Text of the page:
Playbook changes again for advertising market
Even before the Big Ten and Pac-12 officially punted on their football seasons — while rumors of the coming cancellations were making the rounds — the television ad sales community went into overdrive.
August is not usually a busy time for network ad sales departments despite the run-up to football season because most ad sales packages for highly rated football games are sold earlier in the year. Last week, though, TV network executives fielded numerous calls from advertisers looking into the possibility of moving their ad schedules from college into the NFL, several sources said.
The problem: TV network executives had just as many questions about the fall as the advertisers.
The biggest question centers on whether there will be any college football games at all this fall. Soon after the Big Ten and Pac-12 canceled their fall seasons, the ACC, Big 12 and SEC conferences each said that they were moving forward with plans to play football in the fall. Still, network executives privately expressed a healthy amount of skepticism about whether those games will take place as planned.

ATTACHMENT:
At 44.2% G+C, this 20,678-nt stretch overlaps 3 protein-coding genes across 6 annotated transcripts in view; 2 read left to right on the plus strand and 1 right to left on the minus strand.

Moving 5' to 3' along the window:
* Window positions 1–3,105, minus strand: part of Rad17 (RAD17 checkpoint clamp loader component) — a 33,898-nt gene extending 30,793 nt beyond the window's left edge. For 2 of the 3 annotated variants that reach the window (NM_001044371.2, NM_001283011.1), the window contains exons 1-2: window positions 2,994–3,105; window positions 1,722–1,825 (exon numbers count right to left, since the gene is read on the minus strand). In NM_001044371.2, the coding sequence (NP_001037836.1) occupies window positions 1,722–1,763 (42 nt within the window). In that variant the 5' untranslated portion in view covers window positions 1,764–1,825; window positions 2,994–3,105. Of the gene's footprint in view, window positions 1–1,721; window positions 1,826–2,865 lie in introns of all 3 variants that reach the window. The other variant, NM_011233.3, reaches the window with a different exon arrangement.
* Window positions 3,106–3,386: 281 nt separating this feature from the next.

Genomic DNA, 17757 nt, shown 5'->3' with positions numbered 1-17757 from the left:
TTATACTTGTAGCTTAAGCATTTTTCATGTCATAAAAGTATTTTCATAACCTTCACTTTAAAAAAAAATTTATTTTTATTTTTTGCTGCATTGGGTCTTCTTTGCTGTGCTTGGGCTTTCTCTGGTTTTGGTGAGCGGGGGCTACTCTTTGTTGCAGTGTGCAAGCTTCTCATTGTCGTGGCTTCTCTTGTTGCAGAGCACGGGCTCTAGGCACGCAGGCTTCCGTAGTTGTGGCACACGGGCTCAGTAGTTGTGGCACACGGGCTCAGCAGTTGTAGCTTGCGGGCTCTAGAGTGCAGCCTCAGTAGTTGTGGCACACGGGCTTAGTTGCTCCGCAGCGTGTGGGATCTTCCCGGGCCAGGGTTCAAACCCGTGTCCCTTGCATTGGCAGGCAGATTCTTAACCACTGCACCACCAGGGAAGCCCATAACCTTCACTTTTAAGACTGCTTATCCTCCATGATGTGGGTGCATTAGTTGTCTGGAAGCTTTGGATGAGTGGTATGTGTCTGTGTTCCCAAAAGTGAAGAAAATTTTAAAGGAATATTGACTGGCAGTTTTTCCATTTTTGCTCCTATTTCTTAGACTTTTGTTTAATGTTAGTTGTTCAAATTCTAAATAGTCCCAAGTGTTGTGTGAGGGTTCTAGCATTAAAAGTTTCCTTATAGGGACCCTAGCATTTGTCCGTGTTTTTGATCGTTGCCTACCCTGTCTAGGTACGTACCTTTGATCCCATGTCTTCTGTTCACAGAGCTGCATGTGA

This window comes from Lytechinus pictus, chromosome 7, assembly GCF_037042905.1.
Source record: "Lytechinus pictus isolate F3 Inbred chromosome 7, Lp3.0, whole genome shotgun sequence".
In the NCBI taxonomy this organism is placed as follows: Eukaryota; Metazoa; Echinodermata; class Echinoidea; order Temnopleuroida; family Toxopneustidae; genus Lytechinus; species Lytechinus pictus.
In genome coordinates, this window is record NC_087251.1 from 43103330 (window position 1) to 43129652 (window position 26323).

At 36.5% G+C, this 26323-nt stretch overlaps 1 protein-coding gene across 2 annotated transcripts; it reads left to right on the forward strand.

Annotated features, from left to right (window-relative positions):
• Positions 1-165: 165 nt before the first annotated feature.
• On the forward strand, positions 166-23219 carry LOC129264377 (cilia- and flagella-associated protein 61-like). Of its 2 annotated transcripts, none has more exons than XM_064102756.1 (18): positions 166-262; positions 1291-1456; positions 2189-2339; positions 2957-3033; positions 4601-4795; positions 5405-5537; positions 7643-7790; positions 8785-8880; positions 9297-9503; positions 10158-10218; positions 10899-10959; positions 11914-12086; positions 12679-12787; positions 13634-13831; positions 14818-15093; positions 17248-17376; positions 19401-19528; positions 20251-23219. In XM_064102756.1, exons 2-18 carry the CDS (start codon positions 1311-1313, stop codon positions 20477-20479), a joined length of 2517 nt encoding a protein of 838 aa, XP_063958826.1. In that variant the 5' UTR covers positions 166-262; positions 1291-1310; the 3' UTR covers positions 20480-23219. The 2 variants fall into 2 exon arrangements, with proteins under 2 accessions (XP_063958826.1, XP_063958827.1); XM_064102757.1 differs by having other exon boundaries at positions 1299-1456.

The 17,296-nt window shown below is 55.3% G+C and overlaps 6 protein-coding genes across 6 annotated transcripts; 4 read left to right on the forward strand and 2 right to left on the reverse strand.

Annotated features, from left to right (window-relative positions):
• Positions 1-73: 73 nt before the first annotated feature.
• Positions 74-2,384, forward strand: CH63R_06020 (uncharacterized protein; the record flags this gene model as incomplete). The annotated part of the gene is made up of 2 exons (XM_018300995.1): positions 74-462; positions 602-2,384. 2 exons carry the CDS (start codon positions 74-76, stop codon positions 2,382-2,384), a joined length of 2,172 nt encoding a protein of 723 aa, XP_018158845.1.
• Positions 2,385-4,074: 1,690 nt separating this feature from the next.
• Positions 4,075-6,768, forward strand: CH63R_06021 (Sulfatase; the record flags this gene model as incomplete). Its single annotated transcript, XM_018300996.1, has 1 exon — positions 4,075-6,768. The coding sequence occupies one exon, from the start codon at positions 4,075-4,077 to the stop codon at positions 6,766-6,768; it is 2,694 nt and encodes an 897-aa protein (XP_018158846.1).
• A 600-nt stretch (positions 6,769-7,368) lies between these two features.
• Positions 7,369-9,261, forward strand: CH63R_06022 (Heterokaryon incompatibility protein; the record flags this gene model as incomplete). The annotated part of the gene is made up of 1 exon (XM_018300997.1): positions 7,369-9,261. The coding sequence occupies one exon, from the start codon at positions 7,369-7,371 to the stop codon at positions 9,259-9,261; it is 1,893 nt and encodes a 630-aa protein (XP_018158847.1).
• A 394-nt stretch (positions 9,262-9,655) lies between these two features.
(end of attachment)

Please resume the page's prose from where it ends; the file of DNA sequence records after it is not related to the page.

Most network executives are much more optimistic about the NFL. But they don’t know exactly when those games would take place.
Of course, the NFL will have a Sunday schedule. But the league also is looking into moving games to Saturday if there’s no college football. That decision will come from the league; network executives have little say in whether the NFL should make those moves.
To underscore the scope of the confusion in media companies, at least two media companies spent part of last week looking into whether federal regulations would allow the NFL to move games to Saturdays.
While there is a clause in the 1961 Sports Broadcasting Act that says the NFL can't compete with college football on Saturdays, sources believe that regulation will be rendered moot if there is no college football.
The main potential hiccup to moving NFL games to Saturday is that local broadcast affiliates have the right to preempt network-scheduled programming. But that’s a far-fetched scenario. There’s not an affiliate in the country that would pull top-rated NFL programming, especially not this fall.